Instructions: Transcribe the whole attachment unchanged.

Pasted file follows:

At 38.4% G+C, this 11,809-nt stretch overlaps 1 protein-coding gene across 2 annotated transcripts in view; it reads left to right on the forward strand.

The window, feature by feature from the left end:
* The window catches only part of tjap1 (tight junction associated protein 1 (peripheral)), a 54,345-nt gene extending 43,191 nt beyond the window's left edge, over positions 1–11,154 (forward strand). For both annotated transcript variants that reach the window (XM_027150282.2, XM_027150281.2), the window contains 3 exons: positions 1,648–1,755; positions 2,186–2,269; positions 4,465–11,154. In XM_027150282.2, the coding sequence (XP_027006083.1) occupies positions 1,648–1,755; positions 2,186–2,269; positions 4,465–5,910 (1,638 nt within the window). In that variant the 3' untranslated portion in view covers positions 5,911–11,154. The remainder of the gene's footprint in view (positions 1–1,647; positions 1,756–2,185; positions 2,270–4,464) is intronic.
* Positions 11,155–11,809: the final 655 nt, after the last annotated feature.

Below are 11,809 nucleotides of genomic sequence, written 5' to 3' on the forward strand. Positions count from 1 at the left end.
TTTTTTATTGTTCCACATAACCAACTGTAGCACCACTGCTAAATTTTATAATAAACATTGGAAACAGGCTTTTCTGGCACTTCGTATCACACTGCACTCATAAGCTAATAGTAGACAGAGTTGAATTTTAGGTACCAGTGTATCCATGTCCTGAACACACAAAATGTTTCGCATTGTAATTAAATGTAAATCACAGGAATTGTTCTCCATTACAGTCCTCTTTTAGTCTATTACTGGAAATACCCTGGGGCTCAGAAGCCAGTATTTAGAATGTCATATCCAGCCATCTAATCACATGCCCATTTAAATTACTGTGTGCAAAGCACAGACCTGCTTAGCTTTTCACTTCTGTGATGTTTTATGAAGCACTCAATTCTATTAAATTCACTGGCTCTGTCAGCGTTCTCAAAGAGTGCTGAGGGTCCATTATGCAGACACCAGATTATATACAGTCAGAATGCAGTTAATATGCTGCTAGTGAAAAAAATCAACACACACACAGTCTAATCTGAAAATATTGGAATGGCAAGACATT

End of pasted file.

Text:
At 38.4% G+C, this 11,809-nt stretch overlaps 1 protein-coding gene across 2 annotated transcripts in view; it reads left to right on the forward strand.

The window, feature by feature from the left end:
* The window catches only part of tjap1 (tight junction associated protein 1 (peripheral)), a 54,345-nt gene extending 43,191 nt beyond the window's left edge, over positions 1–11,154 (forward strand). For both annotated transcript variants that reach the window (XM_027150282.2, XM_027150281.2), the window contains 3 exons: positions 1,648–1,755; positions 2,186–2,269; positions 4,465–11,154. In XM_027150282.2, the coding sequence (XP_027006083.1) occupies positions 1,648–1,755; positions 2,186–2,269; positions 4,465–5,910 (1,638 nt within the window). In that variant the 3' untranslated portion in view covers positions 5,911–11,154. The remainder of the gene's footprint in view (positions 1–1,647; positions 1,756–2,185; positions 2,270–4,464) is intronic.
* Positions 11,155–11,809: the final 655 nt, after the last annotated feature.

Below are 11,809 nucleotides of genomic sequence, written 5' to 3' on the forward strand. Positions count from 1 at the left end.
TTTTTTATTGTTCCACATAACCAACTGTAGCACCACTGCTAAATTTTATAATAAACATTGGAAACAGGCTTTTCTGGCACTTCGTATCACACTGCACTCATAAGCTAATAGTAGACAGAGTTGAATTTTAGGTACCAGTGTATCCATGTCCTGAACACACAAAATGTTTCGCATTGTAATTAAATGTAAATCACAGGAATTGTTCTCCATTACAGTCCTCTTTTAGTCTATTACTGGAAATACCCTGGGGCTCAGAAGCCAGTATTTAGAATGTCATATCCAGCCATCTAATCACATGCCCATTTAAATTACTGTGTGCAAAGCACAGACCTGCTTAGCTTTTCACTTCTGTGATGTTTTATGAAGCACTCAATTCTATTAAATTCACTGGCTCTGTCAGCGTTCTCAAAGAGTGCTGAGGGTCCATTATGCAGACACCAGATTATATACAGTCAGAATGCAGTTAATATGCTGCTAGTGAAAAAAATCAACACACACACAGTCTAATCTGAAAATATTGGAATGGCAAGACATT